Beaufort Waterfront yoga event reaches far to help others

emoody@beaufortgazette.comSeptember 7, 2012 

Shelley Lowther, owner of Dancing Dogs Yoga, is shown here teaching a yoga class inside her studio Thursday afternoon in Beaufort.


  • Want to help?

    Yoga Aid Day, created to help the Africa Yoga Project bring free yoga classes to Kenyans in poverty, is Sunday at the Henry C. Chambers Waterfront Park in Beaufort. Here's the schedule:

  • 11 a.m., registration

  • Noon, opening

  • 12:15 p.m., lotus flow with Kelly Boyd

  • 12:50 p.m., Yoga Chandra Center

  • 1:25 p.m., Jivamukti Yoga with Brent Martin

  • 2 p.m., "Practice Change: the Africa Yoga Project Story" documentary

  • 2:30 p.m., Live DJ yoga party with Beth Thomas, Kate Taylor, Shelley Lowther and DJ Aylin

  • A $25 donation is requested, but Lowther said participants can pay what they can afford. Challenge participants are asked to raise or pay $108. No yoga experience is necessary, and people of all ages and skill levels are welcome. Some mats will be available.

Shelley Lowther giggled when she pictured 200 people practicing yoga by the river in downtown Beaufort.

"When we first told (City Council) 100, we thought that was out of the box," she said.

But the four-hour yoga event and fundraiser planned for Sunday has attracted attention and support from across the region. Lowther said she has been overwhelmed by the response.

The event is part of Yoga Aid Day, a worldwide fundraising and education effort that starts in Australia with "waves of events" occurring across time zones.

From noon to 4 p.m. in the Henry C. Chambers Waterfront Park, instructors will teach lessons, a DJ will play music and a documentary about the Africa Yoga Project will be screened.

The local group has raised about $4,000 of its $10,000 goal, and all proceeds will go to the Africa Yoga Project, Lowther said.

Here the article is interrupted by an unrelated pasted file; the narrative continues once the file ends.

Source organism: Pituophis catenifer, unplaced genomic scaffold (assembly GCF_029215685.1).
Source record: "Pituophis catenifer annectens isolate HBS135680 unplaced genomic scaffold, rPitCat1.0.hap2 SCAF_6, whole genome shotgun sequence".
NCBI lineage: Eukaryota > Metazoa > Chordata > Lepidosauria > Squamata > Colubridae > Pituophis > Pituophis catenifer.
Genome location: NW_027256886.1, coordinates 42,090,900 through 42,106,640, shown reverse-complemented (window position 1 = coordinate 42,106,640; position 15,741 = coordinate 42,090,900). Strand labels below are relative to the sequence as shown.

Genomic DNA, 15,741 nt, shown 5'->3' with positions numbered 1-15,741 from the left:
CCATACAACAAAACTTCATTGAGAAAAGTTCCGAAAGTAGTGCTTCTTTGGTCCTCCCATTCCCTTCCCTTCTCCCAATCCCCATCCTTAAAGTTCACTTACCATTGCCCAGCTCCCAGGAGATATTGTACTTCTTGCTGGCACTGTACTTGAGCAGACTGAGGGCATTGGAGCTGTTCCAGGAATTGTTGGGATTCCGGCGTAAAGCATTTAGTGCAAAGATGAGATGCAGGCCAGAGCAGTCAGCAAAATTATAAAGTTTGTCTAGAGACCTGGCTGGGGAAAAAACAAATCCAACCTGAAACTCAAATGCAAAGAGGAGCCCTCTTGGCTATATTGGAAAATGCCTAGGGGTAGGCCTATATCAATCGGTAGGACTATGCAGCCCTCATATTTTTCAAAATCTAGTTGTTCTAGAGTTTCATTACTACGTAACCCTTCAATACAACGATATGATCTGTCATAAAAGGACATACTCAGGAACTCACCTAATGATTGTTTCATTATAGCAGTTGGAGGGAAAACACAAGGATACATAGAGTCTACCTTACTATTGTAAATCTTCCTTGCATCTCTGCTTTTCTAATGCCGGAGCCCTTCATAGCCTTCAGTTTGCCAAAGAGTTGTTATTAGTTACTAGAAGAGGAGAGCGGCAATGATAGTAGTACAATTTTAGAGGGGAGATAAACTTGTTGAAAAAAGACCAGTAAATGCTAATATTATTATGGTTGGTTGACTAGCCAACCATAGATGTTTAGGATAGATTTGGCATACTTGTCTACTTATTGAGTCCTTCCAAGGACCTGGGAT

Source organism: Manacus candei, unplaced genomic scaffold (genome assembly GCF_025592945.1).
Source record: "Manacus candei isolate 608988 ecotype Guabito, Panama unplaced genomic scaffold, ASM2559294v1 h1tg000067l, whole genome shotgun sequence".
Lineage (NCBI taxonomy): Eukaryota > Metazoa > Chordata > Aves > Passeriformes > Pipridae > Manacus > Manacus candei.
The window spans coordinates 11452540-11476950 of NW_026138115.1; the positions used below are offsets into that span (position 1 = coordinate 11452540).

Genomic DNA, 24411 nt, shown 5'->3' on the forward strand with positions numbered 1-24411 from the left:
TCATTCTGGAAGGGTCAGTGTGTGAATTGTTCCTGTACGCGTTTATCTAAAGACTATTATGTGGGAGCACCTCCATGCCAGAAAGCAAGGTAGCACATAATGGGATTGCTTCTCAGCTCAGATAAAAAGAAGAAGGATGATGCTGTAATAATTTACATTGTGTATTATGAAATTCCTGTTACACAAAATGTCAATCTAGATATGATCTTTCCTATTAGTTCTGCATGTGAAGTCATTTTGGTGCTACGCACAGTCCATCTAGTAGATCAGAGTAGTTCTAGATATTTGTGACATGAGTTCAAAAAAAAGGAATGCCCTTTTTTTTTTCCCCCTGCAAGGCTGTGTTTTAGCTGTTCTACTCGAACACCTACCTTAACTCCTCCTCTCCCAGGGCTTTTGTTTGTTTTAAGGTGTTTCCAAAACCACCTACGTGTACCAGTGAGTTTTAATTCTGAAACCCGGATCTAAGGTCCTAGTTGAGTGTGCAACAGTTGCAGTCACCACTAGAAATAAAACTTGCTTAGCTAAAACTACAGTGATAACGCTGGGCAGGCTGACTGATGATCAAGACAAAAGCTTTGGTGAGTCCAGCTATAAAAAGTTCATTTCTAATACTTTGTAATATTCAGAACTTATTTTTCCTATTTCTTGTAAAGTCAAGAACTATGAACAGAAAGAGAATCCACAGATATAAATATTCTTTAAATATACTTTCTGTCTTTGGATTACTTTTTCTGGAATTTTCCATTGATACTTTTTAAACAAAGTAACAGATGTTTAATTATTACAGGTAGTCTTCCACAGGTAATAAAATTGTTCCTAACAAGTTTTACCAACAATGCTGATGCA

Lowther, owner of Dancing Dogs Yoga Studio, plans to go to Kenya in late winter to volunteer for the project. She will teach some of the more than 50 yoga instructors who teach free classes in slums, jails, schools, orphanages and other places in Kenya.

"What we do is help people to get into their bodies, to get awareness of what they feel," she said. "When you get into your body, you get out of your head."

The Africa Yoga Project teaches people in poverty and difficult situations ways to deal with stress, she said. The instructors receive a "living wage" from donations so they can support their families, she said.

Lowther hopes to eventually apply the idea in Beaufort County by identifying youth who are willing to commit to receiving free yoga-instructor training in return for teaching free classes in schools, churches and other areas around the county.

"You don't have to go far to find abject poverty," she said. "Poverty doesn't make people miserable and unhappy. What makes people unhappy is people getting caught up in the cycle and losing hope. ... (Yoga) teaches you cannot control your circumstances, but you can control how you react to them."

Sunday's event, Lowther said, will be a regional community celebration for a cause. Yoga instructors are coming from Augusta, Jacksonville, Aiken, Savannah and Charleston.

"We don't care about how long you've been doing yoga or what style you do," Lowther said. "It's about coming together as a community."

Related content

  1. The healing power of laughter, Aug. 23, 2012
  2. Yoga open house in Beaufort to benefit Red Cross efforts in Haiti, Feb. 18, 2010
  3. Yoga Aid for Africa Yoga Project
  4. Africa Yoga Project

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